China’s National People’s Congress has named Li Keqiang as the next prime minister, as a once-a-decade leadership transition nears its conclusion.
As delegates in the Great Hall of the People in Beijing applauded on Friday, Li stood up, bowed and shook hands with Xi Jinping, who was named as China’s new president on Thursday, and his predecessor Wen Jiabao.
Li received 2,940 votes out of 2,949 cast, a 99.69 percent vote share, slightly lower than Xi’s.
“I announce that comrade Li Keqiang has been chosen as premier of the People’s Republic of China,” said Yan Junqi, a vice-chairwoman of the National People’s Congress, China’s parliament.
An English-speaking career bureaucrat, Li, 57, will oversee a sprawling portfolio of domestic and economic affairs, although real decision-making takes place in the top committee of the Communist Party, on which he also sits.
Zhou Qiang, a former Communist party secretary of Hunan province who is seen as an associate of former leader Hu Jintao, was named president of China’s supreme court.
Li and other top leaders took charge of the ruling party four months ago, and their stage-managed selection to the top government posts during the National People’s Congress (NPC) session this week formalises their authority.
The prime minister is technically nominated by the president and reviewed by the legislators, and the term officially lasts five years but is normally followed by a second one.
Li takes charge of the world’s second-largest economy as its breakneck growth has steadily slowed and the need to rebalance away from investment and exports and towards domestic consumption looms.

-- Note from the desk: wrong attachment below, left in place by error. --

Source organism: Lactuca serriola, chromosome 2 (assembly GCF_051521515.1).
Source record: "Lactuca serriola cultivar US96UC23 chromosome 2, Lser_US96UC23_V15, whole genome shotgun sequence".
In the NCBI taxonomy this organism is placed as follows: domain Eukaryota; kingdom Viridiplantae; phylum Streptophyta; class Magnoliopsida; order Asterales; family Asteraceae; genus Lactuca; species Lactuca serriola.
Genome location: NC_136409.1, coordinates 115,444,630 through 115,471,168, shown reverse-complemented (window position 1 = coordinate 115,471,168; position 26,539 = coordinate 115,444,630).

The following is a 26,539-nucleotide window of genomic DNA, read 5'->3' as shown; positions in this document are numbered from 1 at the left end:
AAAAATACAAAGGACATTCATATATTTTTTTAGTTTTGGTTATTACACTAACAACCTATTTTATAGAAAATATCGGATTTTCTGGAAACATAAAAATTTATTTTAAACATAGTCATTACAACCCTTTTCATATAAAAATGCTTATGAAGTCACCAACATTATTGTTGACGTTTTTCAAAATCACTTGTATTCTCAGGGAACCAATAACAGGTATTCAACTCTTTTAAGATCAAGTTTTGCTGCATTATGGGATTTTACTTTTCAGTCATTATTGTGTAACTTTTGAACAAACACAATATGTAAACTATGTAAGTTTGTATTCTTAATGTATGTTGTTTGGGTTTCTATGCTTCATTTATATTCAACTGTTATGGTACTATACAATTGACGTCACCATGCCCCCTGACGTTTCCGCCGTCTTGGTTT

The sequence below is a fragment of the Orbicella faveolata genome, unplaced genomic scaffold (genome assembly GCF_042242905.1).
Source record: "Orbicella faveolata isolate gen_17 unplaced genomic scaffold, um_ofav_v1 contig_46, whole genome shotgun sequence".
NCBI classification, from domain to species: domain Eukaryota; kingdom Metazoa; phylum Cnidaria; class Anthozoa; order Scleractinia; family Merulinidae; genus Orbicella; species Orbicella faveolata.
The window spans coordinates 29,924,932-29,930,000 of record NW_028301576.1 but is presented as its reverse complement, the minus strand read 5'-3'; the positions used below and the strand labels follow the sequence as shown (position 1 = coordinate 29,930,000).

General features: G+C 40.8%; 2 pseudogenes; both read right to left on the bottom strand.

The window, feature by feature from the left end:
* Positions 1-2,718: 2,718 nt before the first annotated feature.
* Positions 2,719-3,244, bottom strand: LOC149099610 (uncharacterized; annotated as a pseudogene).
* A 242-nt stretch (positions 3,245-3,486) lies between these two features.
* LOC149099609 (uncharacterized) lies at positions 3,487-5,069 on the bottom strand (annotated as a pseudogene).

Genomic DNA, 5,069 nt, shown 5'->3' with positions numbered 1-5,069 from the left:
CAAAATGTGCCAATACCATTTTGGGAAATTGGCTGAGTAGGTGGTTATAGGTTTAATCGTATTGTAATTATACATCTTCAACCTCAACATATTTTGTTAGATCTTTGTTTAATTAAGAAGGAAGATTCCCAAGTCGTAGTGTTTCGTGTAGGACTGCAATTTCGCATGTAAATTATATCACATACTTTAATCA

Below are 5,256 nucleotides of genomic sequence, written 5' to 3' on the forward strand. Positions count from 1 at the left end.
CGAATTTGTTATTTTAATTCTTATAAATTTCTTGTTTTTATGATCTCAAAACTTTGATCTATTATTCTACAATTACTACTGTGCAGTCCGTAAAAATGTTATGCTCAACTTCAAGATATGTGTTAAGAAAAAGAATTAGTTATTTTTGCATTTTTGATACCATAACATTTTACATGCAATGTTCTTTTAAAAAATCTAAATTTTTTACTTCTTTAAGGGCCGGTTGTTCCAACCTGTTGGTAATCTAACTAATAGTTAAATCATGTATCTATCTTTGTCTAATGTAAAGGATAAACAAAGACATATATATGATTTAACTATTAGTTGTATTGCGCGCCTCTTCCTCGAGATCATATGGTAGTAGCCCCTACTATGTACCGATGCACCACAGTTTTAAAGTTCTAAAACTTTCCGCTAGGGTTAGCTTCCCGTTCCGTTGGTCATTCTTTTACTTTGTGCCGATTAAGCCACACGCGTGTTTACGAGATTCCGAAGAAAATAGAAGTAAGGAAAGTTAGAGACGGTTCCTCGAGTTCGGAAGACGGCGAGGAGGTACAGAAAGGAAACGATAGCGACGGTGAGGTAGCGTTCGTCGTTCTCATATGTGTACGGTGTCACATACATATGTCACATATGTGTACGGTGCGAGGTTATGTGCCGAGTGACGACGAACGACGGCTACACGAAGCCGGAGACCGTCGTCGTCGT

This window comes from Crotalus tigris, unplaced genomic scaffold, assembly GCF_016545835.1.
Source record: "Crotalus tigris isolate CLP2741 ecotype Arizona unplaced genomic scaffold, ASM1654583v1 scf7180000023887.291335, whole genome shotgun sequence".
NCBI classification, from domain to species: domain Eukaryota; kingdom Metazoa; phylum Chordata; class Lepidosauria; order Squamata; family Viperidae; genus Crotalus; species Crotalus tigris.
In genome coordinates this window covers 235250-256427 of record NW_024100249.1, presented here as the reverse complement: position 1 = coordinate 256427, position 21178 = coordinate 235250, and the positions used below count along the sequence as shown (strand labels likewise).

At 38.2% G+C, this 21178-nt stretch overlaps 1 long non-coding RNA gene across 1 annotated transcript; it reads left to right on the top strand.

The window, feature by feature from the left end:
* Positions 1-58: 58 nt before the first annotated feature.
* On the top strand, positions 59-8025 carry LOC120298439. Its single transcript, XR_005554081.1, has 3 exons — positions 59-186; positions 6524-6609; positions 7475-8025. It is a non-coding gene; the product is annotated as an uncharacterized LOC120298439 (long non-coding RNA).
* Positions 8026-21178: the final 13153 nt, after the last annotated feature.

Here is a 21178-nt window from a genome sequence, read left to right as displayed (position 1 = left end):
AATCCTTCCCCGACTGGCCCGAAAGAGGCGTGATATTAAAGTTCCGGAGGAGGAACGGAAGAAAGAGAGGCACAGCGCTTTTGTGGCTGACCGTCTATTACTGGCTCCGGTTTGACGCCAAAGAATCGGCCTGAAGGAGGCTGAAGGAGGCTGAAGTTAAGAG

Restructure the economy
In his earlier position as one of Wen Jiabao’s vice-premiers, observers praised him for helping China navigate the global financial crisis and pushing forward efforts to restructure the economy.
But like Wen he might face resistance to changes among the provinces and ministries.
Li will run the State Council, or cabinet, along with a number of vice-premiers, who will be named on Saturday, and state councillors, and oversee several dozen ministries and commissions.
“The State Council is responsible for carrying out the principles and policies of the Communist Party of China,” the country’s official government website explains.
The son of a party official in the poor eastern province of Anhui, Li was sent to the countryside to do manual labour as were many youths during the tumultuous 1966-76 Cultural Revolution.
While overseeing central Henan province in the 1990s, he was criticised for dealing poorly with an HIV/AIDS epidemic that resulted from a tainted blood donation scheme, targeting activists and the media rather than officials.